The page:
Does it matter? Well, how much the candidates enjoy the process is probably a secondary matter. But this remote, coldly mathematical process, one which has no relevance to local media and even less to individual voters, puts distance between electorate and elected. No wonder many people think the EU is an undemocratic institution. In reality, the PR system in use is too democratic to stir the blood.

There has to be a better way.

Mark Wells is currently Course Director for Broadcast Journalism and the Project Manager of the PSI/EU Interreg project, SeaMedia.

Photo credit: Wikipedia

5 thoughts on “The Big Sleep: Fighting an European Election

  1. “In reality, the PR system in use is too democratic to stir the blood.”

    In reality there are many PR systems – just as there are many non-PR systems.

    In reality the “closed list” PR system, puts selection of individuals into the hands of the parties and expects us voters to then abdicate our choice of “representatives” to one of those parties. I don’t like it not because it is “too democratic”, but because it is profoundly undemocratic – I as an elector cannot choose my representative.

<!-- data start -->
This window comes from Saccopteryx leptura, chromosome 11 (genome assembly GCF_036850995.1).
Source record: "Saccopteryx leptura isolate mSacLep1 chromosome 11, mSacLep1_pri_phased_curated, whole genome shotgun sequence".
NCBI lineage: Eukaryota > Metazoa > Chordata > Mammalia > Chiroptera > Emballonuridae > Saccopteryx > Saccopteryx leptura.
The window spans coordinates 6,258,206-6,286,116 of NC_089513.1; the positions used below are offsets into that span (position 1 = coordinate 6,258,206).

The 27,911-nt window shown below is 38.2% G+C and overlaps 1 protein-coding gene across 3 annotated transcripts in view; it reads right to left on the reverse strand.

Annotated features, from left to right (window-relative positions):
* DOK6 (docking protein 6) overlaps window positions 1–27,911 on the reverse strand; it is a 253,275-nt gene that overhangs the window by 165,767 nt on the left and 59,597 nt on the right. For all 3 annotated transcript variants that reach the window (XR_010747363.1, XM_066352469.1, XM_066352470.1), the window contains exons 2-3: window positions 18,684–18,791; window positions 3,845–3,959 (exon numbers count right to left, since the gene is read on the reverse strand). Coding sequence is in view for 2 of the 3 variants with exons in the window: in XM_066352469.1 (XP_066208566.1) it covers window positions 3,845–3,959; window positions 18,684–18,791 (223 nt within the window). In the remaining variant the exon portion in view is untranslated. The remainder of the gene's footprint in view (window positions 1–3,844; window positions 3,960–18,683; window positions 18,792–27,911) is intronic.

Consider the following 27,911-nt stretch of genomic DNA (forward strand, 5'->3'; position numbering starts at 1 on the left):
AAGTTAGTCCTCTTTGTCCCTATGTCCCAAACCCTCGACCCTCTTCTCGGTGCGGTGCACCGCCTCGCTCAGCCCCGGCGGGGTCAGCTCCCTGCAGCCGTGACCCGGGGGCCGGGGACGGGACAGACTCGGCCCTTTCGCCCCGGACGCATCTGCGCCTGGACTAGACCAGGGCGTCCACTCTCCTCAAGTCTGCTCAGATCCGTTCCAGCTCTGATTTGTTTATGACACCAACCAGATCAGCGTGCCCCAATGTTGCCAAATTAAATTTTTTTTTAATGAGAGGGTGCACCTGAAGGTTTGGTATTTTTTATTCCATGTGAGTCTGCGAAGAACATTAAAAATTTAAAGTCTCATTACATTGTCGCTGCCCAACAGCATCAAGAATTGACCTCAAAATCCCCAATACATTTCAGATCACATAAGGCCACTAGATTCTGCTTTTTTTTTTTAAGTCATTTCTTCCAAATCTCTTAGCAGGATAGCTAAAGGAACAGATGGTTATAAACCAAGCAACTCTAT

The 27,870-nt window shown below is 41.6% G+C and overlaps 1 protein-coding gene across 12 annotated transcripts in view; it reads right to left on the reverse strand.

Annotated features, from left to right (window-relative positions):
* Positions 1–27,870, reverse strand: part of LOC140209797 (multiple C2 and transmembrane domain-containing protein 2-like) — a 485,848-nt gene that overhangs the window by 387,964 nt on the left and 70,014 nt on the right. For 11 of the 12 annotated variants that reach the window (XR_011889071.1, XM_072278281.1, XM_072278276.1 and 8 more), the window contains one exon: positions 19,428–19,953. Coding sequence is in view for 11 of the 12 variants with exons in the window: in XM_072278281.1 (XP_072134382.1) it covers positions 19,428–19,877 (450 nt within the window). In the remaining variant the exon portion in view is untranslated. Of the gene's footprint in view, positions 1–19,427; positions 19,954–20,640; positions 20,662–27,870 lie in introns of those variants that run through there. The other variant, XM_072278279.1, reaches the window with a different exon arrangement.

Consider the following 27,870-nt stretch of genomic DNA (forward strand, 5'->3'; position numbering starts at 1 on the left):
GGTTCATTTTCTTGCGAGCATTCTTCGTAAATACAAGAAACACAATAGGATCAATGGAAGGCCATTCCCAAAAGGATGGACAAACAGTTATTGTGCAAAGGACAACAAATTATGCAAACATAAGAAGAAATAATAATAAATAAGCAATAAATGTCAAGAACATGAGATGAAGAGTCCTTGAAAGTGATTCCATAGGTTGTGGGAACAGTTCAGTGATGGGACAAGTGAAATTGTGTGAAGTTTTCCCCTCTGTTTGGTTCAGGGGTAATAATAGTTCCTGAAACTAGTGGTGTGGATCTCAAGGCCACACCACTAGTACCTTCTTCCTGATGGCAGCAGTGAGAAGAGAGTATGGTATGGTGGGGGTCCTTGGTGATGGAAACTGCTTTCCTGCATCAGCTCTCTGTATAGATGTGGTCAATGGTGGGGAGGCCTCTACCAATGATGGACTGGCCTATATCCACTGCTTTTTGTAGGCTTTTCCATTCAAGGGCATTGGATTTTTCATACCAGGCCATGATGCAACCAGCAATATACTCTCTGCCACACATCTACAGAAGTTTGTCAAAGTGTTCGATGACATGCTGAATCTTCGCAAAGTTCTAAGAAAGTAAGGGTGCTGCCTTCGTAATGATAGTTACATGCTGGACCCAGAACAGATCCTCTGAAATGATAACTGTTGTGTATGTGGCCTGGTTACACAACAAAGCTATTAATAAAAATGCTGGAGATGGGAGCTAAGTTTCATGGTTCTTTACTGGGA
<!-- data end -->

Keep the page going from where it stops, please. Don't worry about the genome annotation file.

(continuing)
If I could choose specific individuals, candidates might see some purpose in soliciting my vote. That might stir the blood (of both voters and candidates).

    As a country we seem to have a problem with “numbers” and concepts like “divided by” and see such things as a “protracted mathematical nightmare”. It’s simpler than five mates dividing up a restaurant bill when someone did not have the popadoms, and someone else did not have a second beer! So it takes 10 hours to decide who is going to represent a few million of us for 5 years. If speed was important a dictator could decide in one second – no maths involved.

    We have to overcome this inability to cope with numbers *if* we want to get to a system whereby our representatives are “representative”. Which surely has to mean a greater proportion of those voting recognise that someone who has been elected represents their views.

    PR systems mean that, for instance in a four member seat, typically 80% or more of the voters will recognise at least one of those elected as reflecting their vote. In a nine member seat it will be 90% or more. (It’s the maths what does it: n/(n+1).) This is well over the 35% to 45% in most First Past the Post elections.

    I also believe that parties should not squeeze out diversity (which is what list systems tend to do – you conform to the party line if you want a viable position on the list). Why can’t I (a mere voter) be trusted to choose between New and Old Labour, between Europhile and Europhobic Conservative, between “soggy” Liberal and Neo-Liberal, between Light Green and Dark Green etc.?

    It should not be a matter of liking / disliking “PR”; it should be a matter of recognising and using a system that can effectively respond to voters’ views in order to elect “representatives”.